LIFE+ (The Financial Instrument for the Environment) has been in operation since 1992 and co-finances environmental initiatives in the EU as well as in some candidate, accession and neighbouring countries.
The agreement was reached with unanimous support from MEPs who had been battling against the 'renationalisation' of LIFE+ funds. MEPs were forced to cede 78% of the budget to the responsibility of member states with the Commission delegating 22% to cover administrative costs. However, the Commission will maintain centralised control of the programme, with proposed projects being subject to its final approval.
Environment Commissioner Stavros Dimas interpreted the preference for keeping a centralised management of the Programme "as a sign of trust in the Commission".
MEPs also pushed for a larger budget for the programme, managing to squeeze out an extra €40 million, bringing the total of LIFE+ funding to €1.95 billion - an amount rapporteur Marie-Anne Isler Béguin (Greens/EFA, FR) said was "only a drop in the ocean compared with the Union's annual budget".
LIFE+ will gather together several funding arrangements such as the former LIFE+ programme, Forest Focus, the programme for sustainable urban development and the support programme for the NGOs. 50% of the budget has been reserved for spending on the "nature and biodiversity" part of the programme.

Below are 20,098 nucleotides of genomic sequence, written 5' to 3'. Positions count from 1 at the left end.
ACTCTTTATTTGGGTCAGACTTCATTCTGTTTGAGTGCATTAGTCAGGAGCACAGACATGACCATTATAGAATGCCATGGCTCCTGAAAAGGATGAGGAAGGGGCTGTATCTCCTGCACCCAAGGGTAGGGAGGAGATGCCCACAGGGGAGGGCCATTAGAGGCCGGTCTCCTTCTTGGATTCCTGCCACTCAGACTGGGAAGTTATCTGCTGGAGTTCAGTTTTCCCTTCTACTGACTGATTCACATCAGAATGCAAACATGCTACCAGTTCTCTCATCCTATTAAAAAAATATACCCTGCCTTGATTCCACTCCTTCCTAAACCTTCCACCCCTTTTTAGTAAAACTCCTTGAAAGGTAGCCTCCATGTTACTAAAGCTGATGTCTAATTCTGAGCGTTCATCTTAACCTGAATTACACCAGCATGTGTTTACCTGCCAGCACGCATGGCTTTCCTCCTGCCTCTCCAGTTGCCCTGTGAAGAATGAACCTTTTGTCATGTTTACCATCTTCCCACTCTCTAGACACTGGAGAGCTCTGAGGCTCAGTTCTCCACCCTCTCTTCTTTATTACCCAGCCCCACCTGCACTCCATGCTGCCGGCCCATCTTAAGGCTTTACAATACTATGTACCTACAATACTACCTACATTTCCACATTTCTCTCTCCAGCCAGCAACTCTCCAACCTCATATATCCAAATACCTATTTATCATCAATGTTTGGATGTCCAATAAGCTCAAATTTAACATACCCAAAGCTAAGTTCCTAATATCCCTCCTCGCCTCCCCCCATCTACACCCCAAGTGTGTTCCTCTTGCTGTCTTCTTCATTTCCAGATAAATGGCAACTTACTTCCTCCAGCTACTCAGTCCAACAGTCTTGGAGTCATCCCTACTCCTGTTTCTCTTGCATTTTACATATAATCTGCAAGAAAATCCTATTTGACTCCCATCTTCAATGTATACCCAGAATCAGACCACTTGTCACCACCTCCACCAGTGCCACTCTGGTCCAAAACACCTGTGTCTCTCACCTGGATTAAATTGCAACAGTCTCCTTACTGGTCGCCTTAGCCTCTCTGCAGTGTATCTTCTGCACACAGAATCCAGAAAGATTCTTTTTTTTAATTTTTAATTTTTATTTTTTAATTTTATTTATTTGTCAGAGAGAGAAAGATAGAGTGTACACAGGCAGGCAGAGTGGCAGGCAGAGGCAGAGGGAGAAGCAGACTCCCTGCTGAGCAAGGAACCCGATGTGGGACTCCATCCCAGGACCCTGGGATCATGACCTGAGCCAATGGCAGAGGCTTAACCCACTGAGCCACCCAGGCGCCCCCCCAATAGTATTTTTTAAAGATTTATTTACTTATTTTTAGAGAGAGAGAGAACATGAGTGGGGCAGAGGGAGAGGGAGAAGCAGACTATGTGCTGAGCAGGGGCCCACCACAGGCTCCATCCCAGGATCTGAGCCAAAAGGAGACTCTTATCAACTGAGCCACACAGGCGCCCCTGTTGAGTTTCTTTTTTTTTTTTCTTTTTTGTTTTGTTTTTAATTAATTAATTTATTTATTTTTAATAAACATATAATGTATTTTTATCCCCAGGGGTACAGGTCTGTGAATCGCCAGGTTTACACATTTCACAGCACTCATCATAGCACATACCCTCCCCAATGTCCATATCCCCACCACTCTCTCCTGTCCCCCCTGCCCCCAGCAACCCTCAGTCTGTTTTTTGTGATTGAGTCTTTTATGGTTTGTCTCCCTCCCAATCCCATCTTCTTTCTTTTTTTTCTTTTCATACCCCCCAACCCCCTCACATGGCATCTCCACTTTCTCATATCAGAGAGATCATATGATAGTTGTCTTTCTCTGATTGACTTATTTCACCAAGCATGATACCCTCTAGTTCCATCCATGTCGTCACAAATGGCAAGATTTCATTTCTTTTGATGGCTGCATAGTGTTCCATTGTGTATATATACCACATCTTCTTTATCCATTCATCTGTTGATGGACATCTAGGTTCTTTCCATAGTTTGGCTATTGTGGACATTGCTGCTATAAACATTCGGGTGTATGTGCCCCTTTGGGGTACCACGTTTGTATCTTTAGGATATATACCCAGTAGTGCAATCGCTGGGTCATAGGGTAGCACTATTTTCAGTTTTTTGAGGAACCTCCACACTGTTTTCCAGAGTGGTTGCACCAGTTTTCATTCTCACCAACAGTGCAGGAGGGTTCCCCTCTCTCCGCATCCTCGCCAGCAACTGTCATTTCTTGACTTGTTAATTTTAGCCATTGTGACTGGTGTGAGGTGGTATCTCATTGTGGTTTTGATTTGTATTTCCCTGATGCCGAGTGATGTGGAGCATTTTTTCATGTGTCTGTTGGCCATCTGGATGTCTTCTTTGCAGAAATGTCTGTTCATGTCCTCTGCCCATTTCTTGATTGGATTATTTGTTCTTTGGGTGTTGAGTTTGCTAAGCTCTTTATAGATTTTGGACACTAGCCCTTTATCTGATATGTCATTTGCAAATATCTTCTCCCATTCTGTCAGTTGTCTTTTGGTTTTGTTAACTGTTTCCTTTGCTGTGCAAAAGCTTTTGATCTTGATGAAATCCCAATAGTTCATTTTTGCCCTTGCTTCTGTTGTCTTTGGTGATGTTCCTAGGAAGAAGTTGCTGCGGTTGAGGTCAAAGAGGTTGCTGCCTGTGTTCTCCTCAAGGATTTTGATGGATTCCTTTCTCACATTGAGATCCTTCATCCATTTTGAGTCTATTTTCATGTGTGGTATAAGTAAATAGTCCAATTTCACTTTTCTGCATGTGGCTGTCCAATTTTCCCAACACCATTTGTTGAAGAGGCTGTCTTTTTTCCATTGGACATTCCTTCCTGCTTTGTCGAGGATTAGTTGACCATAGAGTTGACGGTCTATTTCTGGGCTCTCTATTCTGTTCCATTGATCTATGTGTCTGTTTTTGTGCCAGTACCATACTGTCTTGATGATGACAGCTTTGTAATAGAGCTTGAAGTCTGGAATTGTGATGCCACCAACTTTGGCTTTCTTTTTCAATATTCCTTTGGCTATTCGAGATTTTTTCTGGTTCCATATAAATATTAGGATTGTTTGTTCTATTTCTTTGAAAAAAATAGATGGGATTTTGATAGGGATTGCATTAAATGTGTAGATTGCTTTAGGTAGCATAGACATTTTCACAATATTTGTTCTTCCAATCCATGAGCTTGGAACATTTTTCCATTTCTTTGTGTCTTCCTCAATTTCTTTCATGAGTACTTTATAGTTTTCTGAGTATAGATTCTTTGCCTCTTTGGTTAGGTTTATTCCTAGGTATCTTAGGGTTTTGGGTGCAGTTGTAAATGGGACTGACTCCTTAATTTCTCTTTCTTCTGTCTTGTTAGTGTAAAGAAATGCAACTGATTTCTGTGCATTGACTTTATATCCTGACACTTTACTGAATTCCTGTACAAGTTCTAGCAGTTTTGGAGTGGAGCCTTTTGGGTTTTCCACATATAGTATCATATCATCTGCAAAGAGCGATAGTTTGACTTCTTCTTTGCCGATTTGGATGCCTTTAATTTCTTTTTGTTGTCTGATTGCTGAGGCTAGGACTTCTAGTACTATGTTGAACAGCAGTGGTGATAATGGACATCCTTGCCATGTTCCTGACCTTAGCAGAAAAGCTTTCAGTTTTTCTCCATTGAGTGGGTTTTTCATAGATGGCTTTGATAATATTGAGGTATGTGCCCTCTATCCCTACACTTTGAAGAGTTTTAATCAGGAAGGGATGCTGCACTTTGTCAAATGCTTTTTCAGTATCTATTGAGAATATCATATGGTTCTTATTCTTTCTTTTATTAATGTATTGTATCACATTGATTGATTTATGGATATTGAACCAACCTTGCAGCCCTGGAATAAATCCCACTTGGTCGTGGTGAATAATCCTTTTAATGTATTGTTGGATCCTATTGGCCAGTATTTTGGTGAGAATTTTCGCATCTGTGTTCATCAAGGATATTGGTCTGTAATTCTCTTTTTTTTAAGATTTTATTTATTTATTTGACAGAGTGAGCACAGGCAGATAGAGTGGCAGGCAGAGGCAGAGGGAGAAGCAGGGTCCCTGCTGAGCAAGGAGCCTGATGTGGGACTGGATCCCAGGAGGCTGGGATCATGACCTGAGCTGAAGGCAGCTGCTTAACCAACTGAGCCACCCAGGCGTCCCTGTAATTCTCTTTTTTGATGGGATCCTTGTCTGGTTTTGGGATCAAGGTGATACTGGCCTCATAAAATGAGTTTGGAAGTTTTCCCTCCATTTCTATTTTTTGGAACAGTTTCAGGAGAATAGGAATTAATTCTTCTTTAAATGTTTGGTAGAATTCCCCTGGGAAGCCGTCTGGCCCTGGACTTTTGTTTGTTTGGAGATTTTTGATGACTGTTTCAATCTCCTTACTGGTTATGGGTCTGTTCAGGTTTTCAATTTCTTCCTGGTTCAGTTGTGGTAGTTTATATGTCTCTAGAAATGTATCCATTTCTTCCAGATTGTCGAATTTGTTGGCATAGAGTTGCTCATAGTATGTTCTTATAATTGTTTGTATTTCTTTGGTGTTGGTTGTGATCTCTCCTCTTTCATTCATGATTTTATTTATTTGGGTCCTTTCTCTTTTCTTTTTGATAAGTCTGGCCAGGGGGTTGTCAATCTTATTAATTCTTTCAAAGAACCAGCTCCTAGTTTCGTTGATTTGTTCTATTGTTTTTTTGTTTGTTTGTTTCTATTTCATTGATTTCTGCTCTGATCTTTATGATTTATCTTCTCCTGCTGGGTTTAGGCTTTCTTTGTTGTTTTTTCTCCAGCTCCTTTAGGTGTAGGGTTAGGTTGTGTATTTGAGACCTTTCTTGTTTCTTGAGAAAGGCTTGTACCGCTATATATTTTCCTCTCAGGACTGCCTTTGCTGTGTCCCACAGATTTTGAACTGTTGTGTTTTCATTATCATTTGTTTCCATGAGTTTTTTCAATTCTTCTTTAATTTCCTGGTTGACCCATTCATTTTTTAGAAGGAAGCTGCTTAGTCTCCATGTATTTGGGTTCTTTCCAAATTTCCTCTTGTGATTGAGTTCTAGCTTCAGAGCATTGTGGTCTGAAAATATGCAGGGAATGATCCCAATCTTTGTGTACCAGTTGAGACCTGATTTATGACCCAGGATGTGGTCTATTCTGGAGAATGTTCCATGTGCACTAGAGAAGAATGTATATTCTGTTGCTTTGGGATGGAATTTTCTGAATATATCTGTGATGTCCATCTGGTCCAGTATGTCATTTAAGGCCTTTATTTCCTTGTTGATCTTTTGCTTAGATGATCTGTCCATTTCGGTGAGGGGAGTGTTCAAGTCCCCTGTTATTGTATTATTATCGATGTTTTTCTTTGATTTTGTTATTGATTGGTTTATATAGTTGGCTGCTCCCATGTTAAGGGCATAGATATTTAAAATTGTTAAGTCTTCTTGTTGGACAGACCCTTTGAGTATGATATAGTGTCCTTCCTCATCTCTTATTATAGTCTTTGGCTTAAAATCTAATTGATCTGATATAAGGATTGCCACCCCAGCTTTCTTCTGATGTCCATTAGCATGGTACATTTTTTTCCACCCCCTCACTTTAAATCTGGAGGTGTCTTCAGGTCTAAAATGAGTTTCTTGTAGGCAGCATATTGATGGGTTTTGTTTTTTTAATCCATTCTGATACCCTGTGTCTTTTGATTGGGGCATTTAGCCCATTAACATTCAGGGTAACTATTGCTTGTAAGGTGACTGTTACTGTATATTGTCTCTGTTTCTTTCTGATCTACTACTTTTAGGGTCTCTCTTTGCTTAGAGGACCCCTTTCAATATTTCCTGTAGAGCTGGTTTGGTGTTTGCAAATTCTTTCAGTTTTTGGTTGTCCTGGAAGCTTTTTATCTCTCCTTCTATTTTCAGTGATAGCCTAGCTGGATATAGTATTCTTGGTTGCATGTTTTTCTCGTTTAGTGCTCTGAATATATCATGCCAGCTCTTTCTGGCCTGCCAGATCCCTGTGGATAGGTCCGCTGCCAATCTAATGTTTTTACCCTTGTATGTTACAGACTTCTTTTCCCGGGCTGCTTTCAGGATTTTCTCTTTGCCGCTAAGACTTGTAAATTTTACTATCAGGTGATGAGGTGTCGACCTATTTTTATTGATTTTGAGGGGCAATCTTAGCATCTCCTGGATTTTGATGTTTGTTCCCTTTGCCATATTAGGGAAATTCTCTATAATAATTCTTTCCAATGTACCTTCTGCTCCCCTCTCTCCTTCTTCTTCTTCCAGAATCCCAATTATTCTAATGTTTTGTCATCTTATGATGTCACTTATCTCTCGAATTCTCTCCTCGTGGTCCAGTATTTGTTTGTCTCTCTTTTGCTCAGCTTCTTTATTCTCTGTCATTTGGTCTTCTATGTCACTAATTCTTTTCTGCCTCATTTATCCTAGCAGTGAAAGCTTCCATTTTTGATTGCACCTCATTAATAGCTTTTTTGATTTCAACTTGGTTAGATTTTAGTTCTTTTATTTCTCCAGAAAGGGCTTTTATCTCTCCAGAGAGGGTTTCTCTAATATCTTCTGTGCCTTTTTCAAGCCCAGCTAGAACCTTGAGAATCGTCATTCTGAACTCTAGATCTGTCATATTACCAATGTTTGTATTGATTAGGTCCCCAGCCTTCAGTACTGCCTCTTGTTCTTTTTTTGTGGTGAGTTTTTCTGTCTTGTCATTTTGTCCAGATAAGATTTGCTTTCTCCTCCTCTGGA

Sacha Cleminson, senior European advocacy officer with NGO Birdlife, said: "We hope these EU-funded projects will help keep birds such as Spanish Imperial eagles soaring over our countryside, enriching our lives. But [the projects] can also do more, by allowing natural systems to help safeguard and purify our drinking water and to keep us healthy by tempting us out to walk in an enriched countryside."
"This deal will enable us to breathe life into LIFE+ as soon as possible. Interested parties will be able to apply for EU funds very quickly," said Rodi Kratsa-Tsagaropoulou (EPP-ED, EL).